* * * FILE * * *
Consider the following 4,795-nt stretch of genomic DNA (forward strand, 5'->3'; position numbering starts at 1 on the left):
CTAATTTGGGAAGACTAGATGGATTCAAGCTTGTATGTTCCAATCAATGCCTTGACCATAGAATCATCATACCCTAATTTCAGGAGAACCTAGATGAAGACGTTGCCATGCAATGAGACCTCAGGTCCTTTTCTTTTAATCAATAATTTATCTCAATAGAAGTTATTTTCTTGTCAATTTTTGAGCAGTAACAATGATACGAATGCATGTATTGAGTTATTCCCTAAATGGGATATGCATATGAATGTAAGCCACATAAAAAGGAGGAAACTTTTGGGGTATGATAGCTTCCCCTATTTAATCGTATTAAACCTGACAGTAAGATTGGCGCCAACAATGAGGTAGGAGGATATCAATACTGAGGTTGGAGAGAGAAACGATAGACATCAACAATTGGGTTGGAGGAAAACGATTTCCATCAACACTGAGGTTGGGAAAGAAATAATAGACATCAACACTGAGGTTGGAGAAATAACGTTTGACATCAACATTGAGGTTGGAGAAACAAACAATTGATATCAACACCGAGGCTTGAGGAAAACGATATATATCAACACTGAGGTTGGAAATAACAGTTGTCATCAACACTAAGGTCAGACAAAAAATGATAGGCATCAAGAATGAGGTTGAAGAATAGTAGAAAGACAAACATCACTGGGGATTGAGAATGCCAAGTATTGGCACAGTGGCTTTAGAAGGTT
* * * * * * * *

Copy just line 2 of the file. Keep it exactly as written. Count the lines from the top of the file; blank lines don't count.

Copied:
CTAATTTGGGAAGACTAGATGGATTCAAGCTTGTATGTTCCAATCAATGCCTTGACCATAGAATCATCATACCCTAATTTCAGGAGAACCTAGATGAAGACGTTGCCATGCAATGAGACCTCAGGTCCTTTTCTTTTAATCAATAATTTATCTCAATAGAAGTTATTTTCTTGTCAATTTTTGAGCAGTAACAATGATACGAATGCATGTATTGAGTTATTCCCTAAATGGGATATGCATATGAATGTAAGCCACATAAAAAGGAGGAAACTTTTGGGGTATGATAGCTTCCCCTATTTAATCGTATTAAACCTGACAGTAAGATTGGCGCCAACAATGAGGTAGGAGGATATCAATACTGAGGTTGGAGAGAGAAACGATAGACATCAACAATTGGGTTGGAGGAAAACGATTTCCATCAACACTGAGGTTGGGAAAGAAATAATAGACATCAACACTGAGGTTGGAGAAATAACGTTTGACATCAACATTGAGGTTGGAGAAACAAACAATTGATATCAACACCGAGGCTTGAGGAAAACGATATATATCAACACTGAGGTTGGAAATAACAGTTGTCATCAACACTAAGGTCAGACAAAAAATGATAGGCATCAAGAATGAGGTTGAAGAATAGTAGAAAGACAAACATCACTGGGGATTGAGAATGCCAAGTATTGGCACAGTGGCTTTAGAAGGTT